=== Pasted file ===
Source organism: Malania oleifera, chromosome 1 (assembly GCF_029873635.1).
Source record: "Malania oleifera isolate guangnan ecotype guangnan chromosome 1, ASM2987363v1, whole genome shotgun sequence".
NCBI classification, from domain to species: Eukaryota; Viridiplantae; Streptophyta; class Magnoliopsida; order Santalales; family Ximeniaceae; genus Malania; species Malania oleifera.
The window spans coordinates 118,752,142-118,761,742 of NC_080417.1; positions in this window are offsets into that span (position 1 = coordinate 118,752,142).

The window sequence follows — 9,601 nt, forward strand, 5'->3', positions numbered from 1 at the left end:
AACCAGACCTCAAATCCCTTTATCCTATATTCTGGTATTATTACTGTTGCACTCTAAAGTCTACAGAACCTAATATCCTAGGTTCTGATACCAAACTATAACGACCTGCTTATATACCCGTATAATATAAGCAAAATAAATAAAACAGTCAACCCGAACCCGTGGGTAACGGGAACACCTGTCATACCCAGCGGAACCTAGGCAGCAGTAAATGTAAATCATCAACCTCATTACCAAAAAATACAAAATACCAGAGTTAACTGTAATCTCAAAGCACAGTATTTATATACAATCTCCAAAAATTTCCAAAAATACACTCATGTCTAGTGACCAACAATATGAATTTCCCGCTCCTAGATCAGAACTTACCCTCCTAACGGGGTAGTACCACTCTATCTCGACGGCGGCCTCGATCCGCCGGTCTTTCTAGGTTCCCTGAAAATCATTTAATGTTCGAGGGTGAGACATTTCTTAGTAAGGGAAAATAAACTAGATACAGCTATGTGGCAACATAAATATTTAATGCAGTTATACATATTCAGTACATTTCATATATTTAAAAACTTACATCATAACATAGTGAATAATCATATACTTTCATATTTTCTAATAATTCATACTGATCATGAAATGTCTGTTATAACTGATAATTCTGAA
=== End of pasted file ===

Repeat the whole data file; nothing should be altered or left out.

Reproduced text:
Source organism: Malania oleifera, chromosome 1 (assembly GCF_029873635.1).
Source record: "Malania oleifera isolate guangnan ecotype guangnan chromosome 1, ASM2987363v1, whole genome shotgun sequence".
NCBI classification, from domain to species: Eukaryota; Viridiplantae; Streptophyta; class Magnoliopsida; order Santalales; family Ximeniaceae; genus Malania; species Malania oleifera.
The window spans coordinates 118,752,142-118,761,742 of NC_080417.1; positions in this window are offsets into that span (position 1 = coordinate 118,752,142).

The window sequence follows — 9,601 nt, forward strand, 5'->3', positions numbered from 1 at the left end:
AACCAGACCTCAAATCCCTTTATCCTATATTCTGGTATTATTACTGTTGCACTCTAAAGTCTACAGAACCTAATATCCTAGGTTCTGATACCAAACTATAACGACCTGCTTATATACCCGTATAATATAAGCAAAATAAATAAAACAGTCAACCCGAACCCGTGGGTAACGGGAACACCTGTCATACCCAGCGGAACCTAGGCAGCAGTAAATGTAAATCATCAACCTCATTACCAAAAAATACAAAATACCAGAGTTAACTGTAATCTCAAAGCACAGTATTTATATACAATCTCCAAAAATTTCCAAAAATACACTCATGTCTAGTGACCAACAATATGAATTTCCCGCTCCTAGATCAGAACTTACCCTCCTAACGGGGTAGTACCACTCTATCTCGACGGCGGCCTCGATCCGCCGGTCTTTCTAGGTTCCCTGAAAATCATTTAATGTTCGAGGGTGAGACATTTCTTAGTAAGGGAAAATAAACTAGATACAGCTATGTGGCAACATAAATATTTAATGCAGTTATACATATTCAGTACATTTCATATATTTAAAAACTTACATCATAACATAGTGAATAATCATATACTTTCATATTTTCTAATAATTCATACTGATCATGAAATGTCTGTTATAACTGATAATTCTGAA